As the Biden Administration steers us away from the Trump-era attitudes of yesterday and rejoins the Paris Agreement, our nation’s commitment to reducing carbon emissions has been renewed. But in order to reduce greenhouse gas emissions and reach net zero by 2050, our leaders must adapt existing city infrastructures to improve energy use and implement smart policies to drive change.
Biden’s Build Back Better plan is projected to create upwards of 10 million clean energy jobs, reallocating $7 trillion in funds not just for economic recovery but for investments in infrastructure as well. Renewable energies and sustainable technologies will lay the foundation for the future, and government policy will help guide these efforts. But with this influx of funds earmarked in part to help subsidize green technology, lawmakers need to be wary of self-dealing politics and run a fine-toothed comb over proposals brought to the floor.
Recently, the Dynamic Glass Act of 2021 was reintroduced by Nevada Congressman Steven Horsford—a bill that was originally introduced in 2019 by representatives of the state of Mississippi, where View Smart Windows has an electrochromic glass production plant—that shores up special interests and stinks of legislative manipulation capitalizing at the expense of climate change momentum. If passed, this bill would give subsidies for a single type of smart glass product, violating everything we as Americans value about the free market.
Electrochromic glass isn’t the only type of smart glass on the market, and it’s also not the most sustainable. One of the product’s greatest limitations is that it’s difficult to retrofit due to its composition. The issue with this is that there are a lot more existing buildings than there are new buildings being built. Buildings use exorbitant amounts of electricity and are a significant producer of carbon, and building owners and managers are starting to realize that there isn’t an easy way to build themselves out of this problem.
Simply put, starting over from the ground up is impractical. What’s practical is the adoption of new and existing technologies to adapt current structures to improve energy efficiency and bring us closer to carbon zero. The smart glass industry as a whole should be moving toward sustainable solutions that renovate rather than rebuild.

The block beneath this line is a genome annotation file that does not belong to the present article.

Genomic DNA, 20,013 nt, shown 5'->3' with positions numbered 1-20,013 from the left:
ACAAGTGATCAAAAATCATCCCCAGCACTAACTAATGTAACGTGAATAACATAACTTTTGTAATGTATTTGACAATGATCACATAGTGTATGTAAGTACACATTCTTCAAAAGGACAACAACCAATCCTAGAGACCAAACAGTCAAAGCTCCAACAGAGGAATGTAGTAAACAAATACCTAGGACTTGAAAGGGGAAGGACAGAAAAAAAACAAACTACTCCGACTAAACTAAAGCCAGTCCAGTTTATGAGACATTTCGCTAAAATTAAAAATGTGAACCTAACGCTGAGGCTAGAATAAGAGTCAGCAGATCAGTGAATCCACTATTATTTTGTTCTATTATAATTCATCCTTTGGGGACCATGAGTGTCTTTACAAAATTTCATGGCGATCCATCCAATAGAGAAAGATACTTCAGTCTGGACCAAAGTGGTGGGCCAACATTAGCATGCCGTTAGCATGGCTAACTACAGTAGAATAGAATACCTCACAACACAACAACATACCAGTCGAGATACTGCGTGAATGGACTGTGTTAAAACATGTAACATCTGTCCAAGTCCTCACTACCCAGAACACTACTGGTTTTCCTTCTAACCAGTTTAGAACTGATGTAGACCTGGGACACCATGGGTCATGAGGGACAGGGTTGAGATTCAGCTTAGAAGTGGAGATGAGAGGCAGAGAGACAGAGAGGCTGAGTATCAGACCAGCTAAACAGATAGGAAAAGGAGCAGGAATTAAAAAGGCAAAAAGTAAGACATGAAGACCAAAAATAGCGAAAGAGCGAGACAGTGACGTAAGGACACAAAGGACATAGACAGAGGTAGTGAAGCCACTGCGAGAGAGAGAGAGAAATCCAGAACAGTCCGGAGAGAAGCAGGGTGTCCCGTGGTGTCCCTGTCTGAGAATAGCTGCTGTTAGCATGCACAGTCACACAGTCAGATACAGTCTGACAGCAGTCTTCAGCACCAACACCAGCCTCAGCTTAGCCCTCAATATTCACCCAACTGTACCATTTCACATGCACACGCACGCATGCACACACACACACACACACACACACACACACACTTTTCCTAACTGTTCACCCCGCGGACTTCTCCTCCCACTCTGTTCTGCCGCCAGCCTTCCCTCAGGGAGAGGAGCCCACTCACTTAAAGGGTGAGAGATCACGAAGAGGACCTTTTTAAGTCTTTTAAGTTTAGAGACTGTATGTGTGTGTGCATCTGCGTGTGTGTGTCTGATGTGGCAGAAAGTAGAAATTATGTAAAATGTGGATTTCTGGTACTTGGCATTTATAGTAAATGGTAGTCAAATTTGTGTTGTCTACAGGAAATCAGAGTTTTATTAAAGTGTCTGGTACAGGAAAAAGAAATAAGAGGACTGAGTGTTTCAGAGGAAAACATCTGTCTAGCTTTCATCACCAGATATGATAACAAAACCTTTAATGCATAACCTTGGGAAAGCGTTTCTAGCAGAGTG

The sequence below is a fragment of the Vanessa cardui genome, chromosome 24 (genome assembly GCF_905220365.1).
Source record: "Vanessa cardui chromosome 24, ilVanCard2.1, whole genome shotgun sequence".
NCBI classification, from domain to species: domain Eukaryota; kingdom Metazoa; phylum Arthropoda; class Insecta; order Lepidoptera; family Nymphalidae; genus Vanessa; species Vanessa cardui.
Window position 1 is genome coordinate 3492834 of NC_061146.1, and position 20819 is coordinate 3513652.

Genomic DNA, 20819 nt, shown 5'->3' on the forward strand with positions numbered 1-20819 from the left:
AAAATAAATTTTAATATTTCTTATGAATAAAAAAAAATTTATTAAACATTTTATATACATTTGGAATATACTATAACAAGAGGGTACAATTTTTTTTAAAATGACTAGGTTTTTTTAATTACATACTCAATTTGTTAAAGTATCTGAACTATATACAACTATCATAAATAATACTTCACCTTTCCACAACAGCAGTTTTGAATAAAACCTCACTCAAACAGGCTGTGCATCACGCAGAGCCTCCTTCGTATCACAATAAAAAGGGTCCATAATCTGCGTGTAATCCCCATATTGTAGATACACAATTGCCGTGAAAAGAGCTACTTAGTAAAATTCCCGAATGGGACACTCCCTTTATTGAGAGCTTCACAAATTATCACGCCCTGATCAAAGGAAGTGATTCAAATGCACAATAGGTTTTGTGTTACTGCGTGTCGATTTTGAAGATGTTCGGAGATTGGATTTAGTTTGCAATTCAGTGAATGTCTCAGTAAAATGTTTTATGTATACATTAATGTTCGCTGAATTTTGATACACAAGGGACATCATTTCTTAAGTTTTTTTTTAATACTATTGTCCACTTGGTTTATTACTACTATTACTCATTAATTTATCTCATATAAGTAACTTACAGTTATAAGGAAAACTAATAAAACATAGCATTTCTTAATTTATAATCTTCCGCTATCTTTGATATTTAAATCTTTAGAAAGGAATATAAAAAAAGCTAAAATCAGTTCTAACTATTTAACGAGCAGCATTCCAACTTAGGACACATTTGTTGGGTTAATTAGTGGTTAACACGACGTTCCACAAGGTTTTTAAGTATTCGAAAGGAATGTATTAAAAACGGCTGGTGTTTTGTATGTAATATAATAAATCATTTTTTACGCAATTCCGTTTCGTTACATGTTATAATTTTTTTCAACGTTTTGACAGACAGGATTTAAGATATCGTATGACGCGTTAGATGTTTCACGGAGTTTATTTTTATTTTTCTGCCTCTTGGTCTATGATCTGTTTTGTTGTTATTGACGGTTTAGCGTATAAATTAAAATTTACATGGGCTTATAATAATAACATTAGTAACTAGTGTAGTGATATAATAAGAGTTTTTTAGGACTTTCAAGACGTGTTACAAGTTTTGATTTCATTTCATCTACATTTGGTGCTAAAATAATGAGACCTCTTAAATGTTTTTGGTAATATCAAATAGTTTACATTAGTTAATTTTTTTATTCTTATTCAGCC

What’s best for the environment, and ultimately consumers, is for any bill of this nature to be inclusive. All smart glass technologies should be included in this legislation, including Electrochromic (EC), Electrokinetic, Polymer Dispersed Liquid Crystal (PDLC), Suspended Particles Devices (SPD), and those yet to be invented. The US economy was founded under free market principles—imagine if Congress passed a bill giving Tesla license to be the sole producer of electric vehicles. This type of restrictive legislation does not foster healthy competition and stifles innovation, which is counterproductive.
Advances in innovative green technology are essential to creating sustainable cities, and it’s critical that government regulation be inclusive of all technologies. Bill Gates said it best in his most recent book, “Governments can play a huge role by adopting zero-carbon policies and reshaping the way markets attract money for these projects. A few principles: Government policies should be technology neutral (benefiting any solutions that reduce emissions, rather than a few favored ones).”
Smart glass is climate smarter glass—it can deliver significant energy savings via the reduction of HVAC during the summer months. Air conditioning use in the US is responsible for 6% of the country’s total energy use, and as summer temperatures continue to rise, this will likely increase. The US Department of Energy estimates that smart glass could reduce the nation’s total yearly energy consumption by 1% and save more than 10 billion dollars annually.
Commercial buildings in the US account for 19% of the country’s total energy consumption and dated windows are a significant source of energy waste—430 billion kWh of electricity or roughly 30% of total building energy use. While smart glass technology isn’t the end all be all answer to our climate change problems, it’s certainly part of the solution.
In order to allow technologies to develop and evolve competitively, the market must be inclusive. Ultimately, the leaders of the US government must put pen to paper and enact policies that have environmental interests at heart and take climate change into consideration. The Dynamic Glass Act of 2021 is just one industry example of private interests trying to push personal agendas through political connections.
Smart policies that support clean energy initiatives, sustainable technologies, and combat climate change are the cornerstone of a sustainable future and energy-efficient smart buildings are a piece of that foundation. Why limit sustainability efforts—the fact is that with exclusivity, everybody loses.
Written By Laura Lemire
Article originally published by Crown Electrokinetics™
Disclaimer: The views expressed are those of the author and do not reflect the official policy or position of IGS Magazine